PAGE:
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Tensor Modeling of the ECG for Persistent Atrial Fibrillation Analysis

Abstract : Atrial Fibrillation (AF) is the most common sustained arrhythmia diagnosed in clinical practice, responsible for high hospitalization and death rates. Furthermore, the electrophysiological mechanisms underlying this cardiac rhythm disorder are not completely understood. A non-invasive and efficient strategy to study this challenging cardiac condition is analyzing the atrial activity (AA) from the Electrocardiogram (ECG). However, the AA during AF is masked by the ventricular activity (VA) in each heartbeat and often presents a very low amplitude, hampering its analysis. Throughout the years, signal processing methods have helped cardiologists in the study of AF by extracting the AA from the ECG. In particular, matrix-based blind source separation (BSS) methods have proven to be ecient AA extraction tools. However, some constraints need to be imposed to guarantee the uniqueness of such matrix factorization techniques that, although mathematically coherent, may lack physiological grounds and hinder results interpretation. In contrast, tensor decompositions can ensure uniqueness under more relaxed constraints. Particularly, the block term decomposition (BTD), recently proposed as a BSS technique, can be unique under some constraints over its matrix factors, easily satisfying in the mathematical and physiological sense. In addition, cardiac sources can be well modeled by specific mathematical functions that, when mapped into the structured matrix factors of BTD, present a link with their rank. Another advantage over matrix-based methods is that the tensor approach is able to extract AA from very short ECG recordings. The present doctoral thesis has its first focus on the investigation of the Hankel-BTD as an AA extraction tool in persistent AF episodes, with validation based on statistical experiments over a population of AF patients and several types of ECG segments. ECG recordings with a short interval between heartbeats and an AA with significantly low amplitude are challenging cases common in this stage of the arrhythmia. Such cases motivate the use of other tensor-based approach to estimate an AA signal with better quality, the Löwner-BTD. Such an approach is presented along a novel optimal strategy to ensure the Löwner structure that is implemented as a variant of a recently proposed robust algorithm for BTD computation. Another contribution is the model of persistent AF ECGs by a coupled Hankel-BTD, which shows some advantages in terms of improved AA extraction and reduced computational cost over its non-coupled counterpart. Further contributions focus on challenges that arise from the problem of AA extraction from AF ECGs, such as detecting the AA source among the other separated sources in real experiments, where the ground truth it's unknown. For this task, several approaches that use machine learning algorithms and neural networks are assessed, providing satisfactory accuracy. Another challenge that is dealt with is the difficulty in measuring the quality of AA estimation. Here, new indices for AA estimation quality from ECG recordings during AF are proposed and assessed. In summary, this PhD thesis provides the first thorough investigation of the application of tensor-based signal processing techniques to the analysis of atrial fibrillation, showing the interest of the tensor approach and its potential in the management and understanding of this challenging cardiac condition.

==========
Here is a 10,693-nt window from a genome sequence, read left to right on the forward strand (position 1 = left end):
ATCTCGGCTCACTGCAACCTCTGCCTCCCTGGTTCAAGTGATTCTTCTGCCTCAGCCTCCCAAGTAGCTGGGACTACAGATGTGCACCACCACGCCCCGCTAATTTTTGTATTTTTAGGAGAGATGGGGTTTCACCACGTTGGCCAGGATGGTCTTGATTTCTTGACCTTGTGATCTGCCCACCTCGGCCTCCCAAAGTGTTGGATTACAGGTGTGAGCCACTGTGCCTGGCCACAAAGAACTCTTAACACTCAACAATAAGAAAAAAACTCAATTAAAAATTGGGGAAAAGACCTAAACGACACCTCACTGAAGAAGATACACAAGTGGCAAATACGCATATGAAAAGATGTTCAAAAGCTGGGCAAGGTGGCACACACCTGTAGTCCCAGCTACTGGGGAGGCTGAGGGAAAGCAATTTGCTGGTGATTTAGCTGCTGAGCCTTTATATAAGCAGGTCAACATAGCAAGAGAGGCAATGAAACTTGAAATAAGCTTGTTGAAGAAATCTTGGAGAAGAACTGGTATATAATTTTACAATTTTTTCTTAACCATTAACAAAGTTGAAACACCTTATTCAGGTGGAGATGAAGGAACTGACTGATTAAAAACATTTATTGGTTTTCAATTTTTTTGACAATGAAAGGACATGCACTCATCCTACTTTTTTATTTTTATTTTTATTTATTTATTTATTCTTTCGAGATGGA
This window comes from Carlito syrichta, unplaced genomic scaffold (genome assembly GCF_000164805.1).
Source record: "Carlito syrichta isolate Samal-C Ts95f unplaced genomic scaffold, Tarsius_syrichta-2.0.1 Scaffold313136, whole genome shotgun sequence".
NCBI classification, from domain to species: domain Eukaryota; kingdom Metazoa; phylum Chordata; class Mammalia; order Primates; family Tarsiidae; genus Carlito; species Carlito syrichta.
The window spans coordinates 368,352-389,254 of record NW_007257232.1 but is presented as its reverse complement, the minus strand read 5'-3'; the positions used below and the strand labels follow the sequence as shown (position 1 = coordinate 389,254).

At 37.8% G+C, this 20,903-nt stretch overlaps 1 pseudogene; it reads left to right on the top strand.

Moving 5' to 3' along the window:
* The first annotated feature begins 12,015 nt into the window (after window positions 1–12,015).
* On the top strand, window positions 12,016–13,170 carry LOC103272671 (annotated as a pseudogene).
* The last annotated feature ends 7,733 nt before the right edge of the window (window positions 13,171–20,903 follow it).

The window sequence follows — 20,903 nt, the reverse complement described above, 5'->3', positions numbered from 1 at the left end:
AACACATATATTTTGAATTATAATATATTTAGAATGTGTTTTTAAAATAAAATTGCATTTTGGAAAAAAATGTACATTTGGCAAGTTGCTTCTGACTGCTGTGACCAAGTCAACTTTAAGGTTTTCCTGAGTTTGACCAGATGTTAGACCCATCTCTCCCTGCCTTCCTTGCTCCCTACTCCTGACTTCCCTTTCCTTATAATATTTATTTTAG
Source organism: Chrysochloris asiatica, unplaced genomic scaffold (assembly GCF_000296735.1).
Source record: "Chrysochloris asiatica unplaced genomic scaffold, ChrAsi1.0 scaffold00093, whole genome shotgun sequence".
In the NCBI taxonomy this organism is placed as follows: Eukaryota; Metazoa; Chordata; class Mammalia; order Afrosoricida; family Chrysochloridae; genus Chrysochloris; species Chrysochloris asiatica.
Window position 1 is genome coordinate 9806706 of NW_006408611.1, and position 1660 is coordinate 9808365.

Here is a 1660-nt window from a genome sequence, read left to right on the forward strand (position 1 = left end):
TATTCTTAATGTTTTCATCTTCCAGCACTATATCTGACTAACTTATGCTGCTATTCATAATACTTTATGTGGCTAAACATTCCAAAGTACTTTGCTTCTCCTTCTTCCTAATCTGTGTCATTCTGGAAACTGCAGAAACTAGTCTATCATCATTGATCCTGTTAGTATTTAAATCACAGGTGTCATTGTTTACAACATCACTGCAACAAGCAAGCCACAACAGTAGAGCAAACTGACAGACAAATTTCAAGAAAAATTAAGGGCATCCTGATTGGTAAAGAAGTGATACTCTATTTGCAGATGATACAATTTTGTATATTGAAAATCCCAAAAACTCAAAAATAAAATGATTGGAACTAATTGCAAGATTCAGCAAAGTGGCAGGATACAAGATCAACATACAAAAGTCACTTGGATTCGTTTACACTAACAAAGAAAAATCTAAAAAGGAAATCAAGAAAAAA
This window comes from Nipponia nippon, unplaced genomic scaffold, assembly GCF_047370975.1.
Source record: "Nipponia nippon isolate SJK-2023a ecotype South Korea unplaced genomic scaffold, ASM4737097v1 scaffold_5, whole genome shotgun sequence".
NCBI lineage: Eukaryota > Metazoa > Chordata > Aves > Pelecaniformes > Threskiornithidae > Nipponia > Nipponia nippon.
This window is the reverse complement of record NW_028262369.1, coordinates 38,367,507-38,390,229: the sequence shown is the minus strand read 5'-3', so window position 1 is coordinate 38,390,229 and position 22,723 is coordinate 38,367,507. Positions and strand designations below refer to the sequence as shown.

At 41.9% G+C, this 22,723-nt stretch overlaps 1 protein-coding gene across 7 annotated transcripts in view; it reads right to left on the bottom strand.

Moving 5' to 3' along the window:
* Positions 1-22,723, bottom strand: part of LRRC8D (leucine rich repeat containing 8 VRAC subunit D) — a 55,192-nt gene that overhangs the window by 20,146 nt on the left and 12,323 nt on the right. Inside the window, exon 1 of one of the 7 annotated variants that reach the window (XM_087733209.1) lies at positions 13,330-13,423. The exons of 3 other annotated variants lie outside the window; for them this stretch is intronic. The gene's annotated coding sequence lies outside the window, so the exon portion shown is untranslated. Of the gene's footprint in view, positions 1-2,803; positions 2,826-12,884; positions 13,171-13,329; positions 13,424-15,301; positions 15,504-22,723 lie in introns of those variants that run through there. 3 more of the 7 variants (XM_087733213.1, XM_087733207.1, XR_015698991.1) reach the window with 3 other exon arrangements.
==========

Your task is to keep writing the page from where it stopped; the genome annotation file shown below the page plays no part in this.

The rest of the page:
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Submitted on : Tuesday, March 23, 2021 - 2:57:08 PM
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Pedro Marinho Ramos de Oliveira. Tensor Modeling of the ECG for Persistent Atrial Fibrillation Analysis. Signal and Image processing. Université Côte d'Azur, 2020. English. ⟨NNT : 2020COAZ4057⟩. ⟨tel-03177971⟩

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